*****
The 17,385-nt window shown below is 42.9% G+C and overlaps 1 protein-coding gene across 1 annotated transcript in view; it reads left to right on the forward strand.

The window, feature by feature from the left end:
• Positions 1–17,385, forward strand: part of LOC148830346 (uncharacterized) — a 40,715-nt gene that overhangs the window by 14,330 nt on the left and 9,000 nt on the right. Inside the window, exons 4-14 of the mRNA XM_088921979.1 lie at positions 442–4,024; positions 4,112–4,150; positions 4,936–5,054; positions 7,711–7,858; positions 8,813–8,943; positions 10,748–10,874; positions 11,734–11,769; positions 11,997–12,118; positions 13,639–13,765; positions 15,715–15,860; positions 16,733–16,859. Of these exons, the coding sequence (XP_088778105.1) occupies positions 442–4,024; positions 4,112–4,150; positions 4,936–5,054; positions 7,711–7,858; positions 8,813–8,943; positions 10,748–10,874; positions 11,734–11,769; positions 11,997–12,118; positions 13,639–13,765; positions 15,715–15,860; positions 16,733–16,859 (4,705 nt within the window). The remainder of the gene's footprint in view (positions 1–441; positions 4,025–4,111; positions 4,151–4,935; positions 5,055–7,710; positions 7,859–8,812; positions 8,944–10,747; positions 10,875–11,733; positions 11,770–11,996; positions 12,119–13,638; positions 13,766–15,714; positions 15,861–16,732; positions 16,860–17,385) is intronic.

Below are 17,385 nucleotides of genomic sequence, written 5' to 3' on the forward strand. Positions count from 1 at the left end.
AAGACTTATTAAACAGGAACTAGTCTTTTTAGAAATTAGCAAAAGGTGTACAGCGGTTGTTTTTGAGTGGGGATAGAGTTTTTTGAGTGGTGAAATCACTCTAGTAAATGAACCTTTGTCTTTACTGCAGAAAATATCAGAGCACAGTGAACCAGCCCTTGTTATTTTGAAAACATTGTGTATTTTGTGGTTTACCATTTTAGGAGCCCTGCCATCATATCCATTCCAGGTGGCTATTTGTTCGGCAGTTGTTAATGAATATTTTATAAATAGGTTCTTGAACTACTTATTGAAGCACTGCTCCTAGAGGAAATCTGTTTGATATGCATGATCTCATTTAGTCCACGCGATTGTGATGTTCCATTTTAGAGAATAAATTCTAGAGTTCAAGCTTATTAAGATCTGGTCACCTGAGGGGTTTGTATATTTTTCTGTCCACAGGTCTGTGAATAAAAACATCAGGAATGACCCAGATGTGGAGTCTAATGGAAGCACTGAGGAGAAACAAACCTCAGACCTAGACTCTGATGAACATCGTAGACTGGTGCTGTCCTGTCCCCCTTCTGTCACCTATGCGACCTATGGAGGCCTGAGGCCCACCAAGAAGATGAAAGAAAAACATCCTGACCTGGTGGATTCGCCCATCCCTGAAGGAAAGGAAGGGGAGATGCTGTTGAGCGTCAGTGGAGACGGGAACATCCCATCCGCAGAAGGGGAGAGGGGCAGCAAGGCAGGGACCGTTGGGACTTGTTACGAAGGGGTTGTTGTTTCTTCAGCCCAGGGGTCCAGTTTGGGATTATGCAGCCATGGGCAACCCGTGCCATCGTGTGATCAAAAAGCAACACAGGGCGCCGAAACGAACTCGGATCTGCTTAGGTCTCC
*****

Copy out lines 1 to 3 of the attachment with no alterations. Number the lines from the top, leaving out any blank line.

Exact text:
The 17,385-nt window shown below is 42.9% G+C and overlaps 1 protein-coding gene across 1 annotated transcript in view; it reads left to right on the forward strand.

The window, feature by feature from the left end:
• Positions 1–17,385, forward strand: part of LOC148830346 (uncharacterized) — a 40,715-nt gene that overhangs the window by 14,330 nt on the left and 9,000 nt on the right. Inside the window, exons 4-14 of the mRNA XM_088921979.1 lie at positions 442–4,024; positions 4,112–4,150; positions 4,936–5,054; positions 7,711–7,858; positions 8,813–8,943; positions 10,748–10,874; positions 11,734–11,769; positions 11,997–12,118; positions 13,639–13,765; positions 15,715–15,860; positions 16,733–16,859. Of these exons, the coding sequence (XP_088778105.1) occupies positions 442–4,024; positions 4,112–4,150; positions 4,936–5,054; positions 7,711–7,858; positions 8,813–8,943; positions 10,748–10,874; positions 11,734–11,769; positions 11,997–12,118; positions 13,639–13,765; positions 15,715–15,860; positions 16,733–16,859 (4,705 nt within the window). The remainder of the gene's footprint in view (positions 1–441; positions 4,025–4,111; positions 4,151–4,935; positions 5,055–7,710; positions 7,859–8,812; positions 8,944–10,747; positions 10,875–11,733; positions 11,770–11,996; positions 12,119–13,638; positions 13,766–15,714; positions 15,861–16,732; positions 16,860–17,385) is intronic.